“Well, they’re going to have to inject me with enough sedative to knock out a rhino. There’s no way I’ll get in that scanner otherwise.”

“It won’t be any different to the tunnel on that ride in Holland…”

“What? You mean that godawful rollercoaster? There was no tunnel on that!”

“Of course there was! We were in it when the photo was taken!”

“Well, how would I know?! I had my eyes shut!”

Actually, I had my eyes shut for the entire ride. It was, categorically, the most ghastly experience of my life. Apart from that time when, with two small children in my charge, I was suspended above the French Alps in a halted, solitary cable car, screeching ‘Aidez-nous!!’ at the tree canopy… Or that time in the tatty hotel in Ibiza when we got trapped in a tiny lift, with a sizeable German family and a finite oxygen supply… Or, indeed, that time I got vertigo after climbing to the top of St Paul’s Cathedral with my Dad and, having flattened myself like a starfish against the domed roof, had to be coaxed back down the iron spiral staircase to terra firma, sobbing all the way… The mere recollection makes me whimper.

Anyway, before I recount the torment that is the Joris en de Draak rollercoaster at De Efteling, I should give some context. I am not a thrill-seeker. Never have been, never will be. The presence of a kohlrabi in my vegetable delivery box takes me far enough outside my comfort zone to satisfy any yearning for an adrenaline rush. If there’s a two-foot-high wall, I won’t be jumping off it. My palms sweat when I travel on the down escalator. My favourite ride at Alton Towers theme park was the swan pedalos. You get the picture.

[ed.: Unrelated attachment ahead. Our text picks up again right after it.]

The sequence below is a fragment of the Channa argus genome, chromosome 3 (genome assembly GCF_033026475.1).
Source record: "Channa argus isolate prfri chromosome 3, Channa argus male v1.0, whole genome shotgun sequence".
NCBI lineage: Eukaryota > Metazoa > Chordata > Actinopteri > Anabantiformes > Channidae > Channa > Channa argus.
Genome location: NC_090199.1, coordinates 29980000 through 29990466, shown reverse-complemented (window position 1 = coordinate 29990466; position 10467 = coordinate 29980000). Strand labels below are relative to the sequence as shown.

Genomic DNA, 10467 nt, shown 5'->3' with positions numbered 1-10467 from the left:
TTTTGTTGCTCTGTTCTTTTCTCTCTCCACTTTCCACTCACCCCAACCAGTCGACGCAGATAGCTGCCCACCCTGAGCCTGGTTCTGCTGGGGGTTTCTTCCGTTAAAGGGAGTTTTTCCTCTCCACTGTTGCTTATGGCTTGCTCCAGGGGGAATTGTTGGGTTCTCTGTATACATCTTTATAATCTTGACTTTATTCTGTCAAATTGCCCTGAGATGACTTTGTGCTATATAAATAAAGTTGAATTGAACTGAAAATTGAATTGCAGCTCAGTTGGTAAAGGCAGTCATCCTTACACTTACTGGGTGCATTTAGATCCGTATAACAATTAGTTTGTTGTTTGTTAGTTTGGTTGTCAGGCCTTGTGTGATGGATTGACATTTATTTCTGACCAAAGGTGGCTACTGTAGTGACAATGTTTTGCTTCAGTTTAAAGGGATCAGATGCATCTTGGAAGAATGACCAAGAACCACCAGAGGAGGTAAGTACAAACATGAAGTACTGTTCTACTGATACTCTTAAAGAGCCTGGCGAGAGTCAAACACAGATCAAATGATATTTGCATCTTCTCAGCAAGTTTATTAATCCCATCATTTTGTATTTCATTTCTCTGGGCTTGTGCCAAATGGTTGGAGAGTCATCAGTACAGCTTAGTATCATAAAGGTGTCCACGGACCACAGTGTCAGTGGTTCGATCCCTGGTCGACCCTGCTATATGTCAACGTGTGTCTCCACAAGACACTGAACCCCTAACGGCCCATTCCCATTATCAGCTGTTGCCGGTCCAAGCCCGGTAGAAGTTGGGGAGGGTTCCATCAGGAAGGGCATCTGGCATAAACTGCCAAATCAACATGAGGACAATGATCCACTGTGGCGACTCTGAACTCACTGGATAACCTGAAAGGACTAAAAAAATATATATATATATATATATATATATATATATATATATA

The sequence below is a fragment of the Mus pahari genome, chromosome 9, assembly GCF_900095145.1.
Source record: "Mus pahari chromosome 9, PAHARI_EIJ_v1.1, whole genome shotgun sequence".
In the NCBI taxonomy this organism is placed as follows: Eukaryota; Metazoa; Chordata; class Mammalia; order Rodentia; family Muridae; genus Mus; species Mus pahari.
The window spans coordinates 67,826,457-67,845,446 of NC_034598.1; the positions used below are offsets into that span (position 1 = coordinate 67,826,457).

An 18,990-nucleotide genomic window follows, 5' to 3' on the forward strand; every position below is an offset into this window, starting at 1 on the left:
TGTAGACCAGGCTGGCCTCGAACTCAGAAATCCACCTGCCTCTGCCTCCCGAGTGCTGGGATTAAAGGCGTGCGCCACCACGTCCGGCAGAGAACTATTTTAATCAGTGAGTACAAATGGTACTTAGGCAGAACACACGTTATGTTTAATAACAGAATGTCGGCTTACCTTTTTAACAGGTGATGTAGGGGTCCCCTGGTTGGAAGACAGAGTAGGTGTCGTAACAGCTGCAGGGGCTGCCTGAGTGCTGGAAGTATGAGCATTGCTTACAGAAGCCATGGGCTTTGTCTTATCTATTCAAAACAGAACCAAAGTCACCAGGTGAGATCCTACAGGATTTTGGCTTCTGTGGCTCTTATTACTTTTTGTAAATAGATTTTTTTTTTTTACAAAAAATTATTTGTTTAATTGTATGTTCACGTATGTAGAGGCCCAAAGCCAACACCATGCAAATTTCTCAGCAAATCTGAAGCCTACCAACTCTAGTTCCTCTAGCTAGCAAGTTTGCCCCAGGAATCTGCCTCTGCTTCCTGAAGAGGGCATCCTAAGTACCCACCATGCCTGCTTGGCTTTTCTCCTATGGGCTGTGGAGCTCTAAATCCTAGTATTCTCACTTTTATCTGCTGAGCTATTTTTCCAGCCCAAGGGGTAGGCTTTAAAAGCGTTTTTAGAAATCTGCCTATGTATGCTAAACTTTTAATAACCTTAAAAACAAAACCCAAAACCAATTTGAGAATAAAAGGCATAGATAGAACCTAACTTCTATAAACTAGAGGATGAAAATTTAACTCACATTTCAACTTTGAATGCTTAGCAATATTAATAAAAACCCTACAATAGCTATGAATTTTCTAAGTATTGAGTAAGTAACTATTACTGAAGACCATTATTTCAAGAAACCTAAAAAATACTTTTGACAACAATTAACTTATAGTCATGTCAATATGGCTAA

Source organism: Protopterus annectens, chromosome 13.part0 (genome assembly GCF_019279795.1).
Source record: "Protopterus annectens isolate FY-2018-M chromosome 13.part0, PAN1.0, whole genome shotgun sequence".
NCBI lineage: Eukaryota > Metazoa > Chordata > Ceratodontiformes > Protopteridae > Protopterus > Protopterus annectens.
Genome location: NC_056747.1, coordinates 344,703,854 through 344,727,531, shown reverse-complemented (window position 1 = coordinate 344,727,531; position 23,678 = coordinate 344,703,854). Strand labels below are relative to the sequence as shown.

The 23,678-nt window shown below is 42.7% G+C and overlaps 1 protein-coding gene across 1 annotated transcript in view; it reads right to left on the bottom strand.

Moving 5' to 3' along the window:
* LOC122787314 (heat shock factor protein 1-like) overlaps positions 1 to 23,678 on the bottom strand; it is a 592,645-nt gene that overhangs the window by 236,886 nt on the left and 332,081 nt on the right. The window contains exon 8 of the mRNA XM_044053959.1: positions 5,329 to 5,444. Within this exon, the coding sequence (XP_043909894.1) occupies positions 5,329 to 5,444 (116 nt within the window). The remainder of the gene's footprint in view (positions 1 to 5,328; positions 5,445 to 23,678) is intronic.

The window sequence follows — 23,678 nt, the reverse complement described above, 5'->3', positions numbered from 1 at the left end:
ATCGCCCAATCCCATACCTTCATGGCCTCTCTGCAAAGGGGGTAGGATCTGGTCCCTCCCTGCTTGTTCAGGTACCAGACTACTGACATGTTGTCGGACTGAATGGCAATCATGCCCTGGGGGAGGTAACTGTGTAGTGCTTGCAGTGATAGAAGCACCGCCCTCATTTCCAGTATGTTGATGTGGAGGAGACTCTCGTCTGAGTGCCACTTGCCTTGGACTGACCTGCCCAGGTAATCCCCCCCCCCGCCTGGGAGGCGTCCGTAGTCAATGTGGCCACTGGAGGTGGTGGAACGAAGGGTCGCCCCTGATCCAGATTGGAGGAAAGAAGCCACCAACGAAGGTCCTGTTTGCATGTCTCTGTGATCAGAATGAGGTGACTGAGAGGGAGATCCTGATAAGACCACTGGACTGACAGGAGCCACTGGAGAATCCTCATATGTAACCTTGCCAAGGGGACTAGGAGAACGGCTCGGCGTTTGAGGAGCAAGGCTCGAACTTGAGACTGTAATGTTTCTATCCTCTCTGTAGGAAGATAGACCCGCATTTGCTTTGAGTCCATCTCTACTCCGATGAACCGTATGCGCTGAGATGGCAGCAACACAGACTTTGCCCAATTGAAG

Entirely as you might expect, then, I had never ridden a rollercoaster before. I’d never had to – although I am struggling to imagine a scenario in which one might genuinely be obliged to ride a rollercoaster, unless one is conducting a soul-trade with Satan himself and it’s that or submit to a pitchfork up the rear for all eternity.

I was so thrilled to be back at De Efteling in the Netherlands; my previous visit had been in 1975 or thereabouts, and the place cast a delicious enchantment upon me. My son, of course, gravitated immediately towards the smorgasbord of fairground rides, while I was practically tugging on his t-shirt in my haste to get to the Fairytale Forest (Sprookjebos in Dutch), which looked unchanged since it had so beguiled me as a five-year-old. Three years ago, on the occasion of this return visit, Sean was only just acquiring a taste for adventure, and we spent a happy hour orienting ourselves and gasping at the intrepid tourists riding Baron 1898, which blasts out bloodcurdling operatic music while dangling you many, many metres above a smoke-filled, blue-lit abyss before it plunges. That’s how I get my kicks, watching other people submitting to mortal terror. It’s the perfect sport. Pant-pooping by proxy, if you will.